Just as the days are starting to grow shorter, the bright colours of summer fade, and the melancholy of autumn is looming on the horizon, a new generation of delightful fluttering jewels bursts upon the scene, allowing us to hang on to the joys of summer that little bit longer.
Many members of the family Lycaenidae – which in Britain comprises the blues, the coppers and the hairstreaks – have two, or sometimes even three, generations per year. As a result, a number of species can be seen out and about well into October if the weather conditions are favourable.
Fifteen species belonging to this family of dainty and elegant butterflies are native to Britain, and eight of these can be found on Gower. The most familiar is probably the colourful Common Blue (Polyommatus icarus). The Common Blue breeds in a range of open habitats that sustain its preferred larval foodplants Bird’s-foot Trefoil and White Clover. The females possess variable amounts of blue, often less than the female shown in photo 1, and always considerably less than the bright blue males (photo 2). The intricately pattered underside of both the males’ and females’ wings is quite distinctive (photo 3).
While Common Blues can often be seen feeding on flowers, the Holly Blue (Celastrina argiolus) generally prefers to feed on honeydew produced by aphids high up in trees and is therefore often over-looked. When a Holly Blue is spotted, the large amounts of black on the females’ wings (photo 4) and the silver-and-white appearance
of the under-wings in both sexes (photo 5) help to distinguish it from most other blues. Very often, the habitat in which it is encountered is also a give-away, as the Holly Blue is much more closely associated with trees than other blues, its preferred larval foodplants being holly and ivy. Its caterpillars dis-play the unusual, squat body shape and tucked-under head typical of larval Lycaenidae (photo 6).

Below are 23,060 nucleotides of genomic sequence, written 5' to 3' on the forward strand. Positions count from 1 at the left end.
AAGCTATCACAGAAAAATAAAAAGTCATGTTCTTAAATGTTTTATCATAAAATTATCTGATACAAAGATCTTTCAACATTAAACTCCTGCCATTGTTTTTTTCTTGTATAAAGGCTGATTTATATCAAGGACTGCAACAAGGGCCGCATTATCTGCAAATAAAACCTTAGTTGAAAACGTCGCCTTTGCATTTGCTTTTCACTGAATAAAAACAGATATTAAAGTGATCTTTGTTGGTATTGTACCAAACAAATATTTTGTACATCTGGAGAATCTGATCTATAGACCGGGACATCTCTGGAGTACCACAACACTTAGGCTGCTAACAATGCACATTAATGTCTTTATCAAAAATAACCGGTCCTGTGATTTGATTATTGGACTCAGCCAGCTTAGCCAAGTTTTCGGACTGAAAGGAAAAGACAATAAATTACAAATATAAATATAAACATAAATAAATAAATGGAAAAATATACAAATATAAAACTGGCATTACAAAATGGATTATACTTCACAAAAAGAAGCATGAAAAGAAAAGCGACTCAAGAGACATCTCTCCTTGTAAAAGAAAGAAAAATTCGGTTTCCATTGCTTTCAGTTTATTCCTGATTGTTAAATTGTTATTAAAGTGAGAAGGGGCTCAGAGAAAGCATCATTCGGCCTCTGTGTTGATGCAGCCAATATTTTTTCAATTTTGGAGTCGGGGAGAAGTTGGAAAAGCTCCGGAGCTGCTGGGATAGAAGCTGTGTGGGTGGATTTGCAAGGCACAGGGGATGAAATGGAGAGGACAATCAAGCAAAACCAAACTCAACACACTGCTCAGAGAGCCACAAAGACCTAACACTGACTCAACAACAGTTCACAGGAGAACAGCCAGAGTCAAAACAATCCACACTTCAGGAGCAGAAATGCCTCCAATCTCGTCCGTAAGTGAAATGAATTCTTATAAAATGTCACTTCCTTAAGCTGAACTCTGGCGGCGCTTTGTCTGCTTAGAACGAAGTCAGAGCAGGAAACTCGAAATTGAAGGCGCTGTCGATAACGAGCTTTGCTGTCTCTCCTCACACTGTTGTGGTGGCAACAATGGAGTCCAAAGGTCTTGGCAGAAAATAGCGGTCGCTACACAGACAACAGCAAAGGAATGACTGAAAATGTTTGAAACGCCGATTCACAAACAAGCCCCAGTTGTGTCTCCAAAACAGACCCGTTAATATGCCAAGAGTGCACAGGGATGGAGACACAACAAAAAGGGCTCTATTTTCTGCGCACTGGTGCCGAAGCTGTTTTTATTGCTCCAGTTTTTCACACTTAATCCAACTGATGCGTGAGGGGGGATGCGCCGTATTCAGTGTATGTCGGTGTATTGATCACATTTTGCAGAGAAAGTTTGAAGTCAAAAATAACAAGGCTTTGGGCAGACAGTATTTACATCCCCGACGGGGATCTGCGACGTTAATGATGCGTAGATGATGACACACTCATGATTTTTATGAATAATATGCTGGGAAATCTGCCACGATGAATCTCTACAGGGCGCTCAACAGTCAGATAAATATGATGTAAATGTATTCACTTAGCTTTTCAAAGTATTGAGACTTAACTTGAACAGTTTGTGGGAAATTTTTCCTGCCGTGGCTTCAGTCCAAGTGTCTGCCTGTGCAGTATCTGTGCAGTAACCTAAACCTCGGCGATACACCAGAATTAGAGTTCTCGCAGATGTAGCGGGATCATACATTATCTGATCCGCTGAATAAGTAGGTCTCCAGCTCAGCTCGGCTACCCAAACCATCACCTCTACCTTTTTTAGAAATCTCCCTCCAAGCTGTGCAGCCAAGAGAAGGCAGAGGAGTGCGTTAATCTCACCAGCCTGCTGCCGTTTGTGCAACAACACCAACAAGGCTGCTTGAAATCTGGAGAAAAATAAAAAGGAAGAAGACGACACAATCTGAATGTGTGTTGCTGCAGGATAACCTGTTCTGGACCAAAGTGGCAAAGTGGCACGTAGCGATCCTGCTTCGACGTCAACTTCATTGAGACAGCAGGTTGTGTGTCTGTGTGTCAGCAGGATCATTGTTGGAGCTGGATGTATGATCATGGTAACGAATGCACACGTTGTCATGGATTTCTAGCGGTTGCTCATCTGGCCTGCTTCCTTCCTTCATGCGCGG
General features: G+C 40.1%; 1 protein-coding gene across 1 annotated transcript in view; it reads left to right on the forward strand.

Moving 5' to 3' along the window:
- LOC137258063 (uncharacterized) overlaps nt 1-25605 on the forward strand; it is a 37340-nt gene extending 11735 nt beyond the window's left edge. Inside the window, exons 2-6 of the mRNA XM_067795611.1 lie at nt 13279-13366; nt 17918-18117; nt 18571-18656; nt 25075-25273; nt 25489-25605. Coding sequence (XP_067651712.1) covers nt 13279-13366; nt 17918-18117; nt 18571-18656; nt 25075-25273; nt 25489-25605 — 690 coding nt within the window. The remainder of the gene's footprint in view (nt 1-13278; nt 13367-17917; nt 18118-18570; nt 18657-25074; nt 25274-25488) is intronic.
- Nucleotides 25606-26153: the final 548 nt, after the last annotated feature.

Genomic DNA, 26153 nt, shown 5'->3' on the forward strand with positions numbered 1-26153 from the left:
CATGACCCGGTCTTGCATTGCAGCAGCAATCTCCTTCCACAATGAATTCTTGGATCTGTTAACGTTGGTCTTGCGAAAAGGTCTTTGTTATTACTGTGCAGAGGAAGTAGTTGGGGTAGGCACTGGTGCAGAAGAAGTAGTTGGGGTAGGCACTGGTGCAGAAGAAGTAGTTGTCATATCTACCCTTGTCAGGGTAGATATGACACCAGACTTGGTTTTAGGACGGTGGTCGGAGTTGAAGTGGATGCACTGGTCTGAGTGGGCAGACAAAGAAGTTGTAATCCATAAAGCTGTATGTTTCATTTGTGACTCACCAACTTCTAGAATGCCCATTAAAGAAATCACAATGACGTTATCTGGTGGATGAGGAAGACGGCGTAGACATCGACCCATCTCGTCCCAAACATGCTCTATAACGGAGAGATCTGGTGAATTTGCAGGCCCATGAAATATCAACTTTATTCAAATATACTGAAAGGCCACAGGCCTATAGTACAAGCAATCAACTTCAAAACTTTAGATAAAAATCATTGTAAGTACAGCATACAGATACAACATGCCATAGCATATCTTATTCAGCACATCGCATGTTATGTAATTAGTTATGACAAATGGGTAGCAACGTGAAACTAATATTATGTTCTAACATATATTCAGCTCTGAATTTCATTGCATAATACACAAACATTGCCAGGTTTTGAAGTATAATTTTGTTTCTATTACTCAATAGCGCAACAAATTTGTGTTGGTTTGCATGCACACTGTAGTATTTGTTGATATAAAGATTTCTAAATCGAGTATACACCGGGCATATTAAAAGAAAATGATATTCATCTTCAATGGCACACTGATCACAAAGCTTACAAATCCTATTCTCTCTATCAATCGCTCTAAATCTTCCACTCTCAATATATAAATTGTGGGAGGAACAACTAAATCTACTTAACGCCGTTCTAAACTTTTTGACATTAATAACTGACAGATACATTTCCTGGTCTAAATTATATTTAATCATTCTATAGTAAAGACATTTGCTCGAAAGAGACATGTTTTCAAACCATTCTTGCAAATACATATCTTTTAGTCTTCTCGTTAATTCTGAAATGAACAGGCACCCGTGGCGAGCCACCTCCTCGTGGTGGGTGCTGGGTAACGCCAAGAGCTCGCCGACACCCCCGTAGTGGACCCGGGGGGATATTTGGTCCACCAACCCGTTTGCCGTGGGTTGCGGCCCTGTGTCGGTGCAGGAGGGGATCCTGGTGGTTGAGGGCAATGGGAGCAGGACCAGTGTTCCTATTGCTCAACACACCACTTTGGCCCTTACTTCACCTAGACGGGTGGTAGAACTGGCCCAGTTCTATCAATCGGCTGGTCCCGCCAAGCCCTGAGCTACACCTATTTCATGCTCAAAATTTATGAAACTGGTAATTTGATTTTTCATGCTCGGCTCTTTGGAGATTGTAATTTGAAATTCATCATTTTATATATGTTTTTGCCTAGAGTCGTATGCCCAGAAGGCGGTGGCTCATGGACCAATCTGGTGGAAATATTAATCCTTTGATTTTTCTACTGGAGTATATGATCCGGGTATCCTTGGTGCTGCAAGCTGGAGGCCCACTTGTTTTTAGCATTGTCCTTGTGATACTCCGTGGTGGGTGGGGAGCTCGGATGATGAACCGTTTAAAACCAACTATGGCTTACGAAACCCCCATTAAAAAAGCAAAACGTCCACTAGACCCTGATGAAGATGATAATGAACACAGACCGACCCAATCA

Small Blues (Cupido minimus) are the smallest British butterflies, reaching a maximum wingspan of just 27mm. Despite their name, they possess very little blue, and only newly emerged males have a dusting of blue scales on their otherwise slaty brown wings (photo 7), with the females being plain brown from the start. The undersides of their wings are vaguely reminiscent of those of the Holly Blue, with small, white-edged black markings on a pale grey background (photo 8). Small Blues do not venture far from their home site, and usually remain within around 40 metres from where they emerged. From late afternoon, adults start to congregate in communal roosts in sheltered areas of long grass, where they rest head-down until morning. Its tiny caterpillars live exclusively in the flower heads of Kidney Vetch, where they feed on the florets and the developing seeds (photo 9).
There is one more resident blue butterfly on Gower, but this species likes to remain incognito. The Brown Argus (Aricia agestis), as its name suggests, displays not even a hint of blue in either sex (photo 10). Both sexes are brown with very similar orange markings, and only the undersides of its wings give the Brown Argus away as a member of the blue subfamily (photo 11). It is usually found in mainly grassland habitats where its larvae preferentially feed on Common Rock-rose and, in the absence of the former, Dove’s-foot Crane’s-bill and Common Stork’s-bill.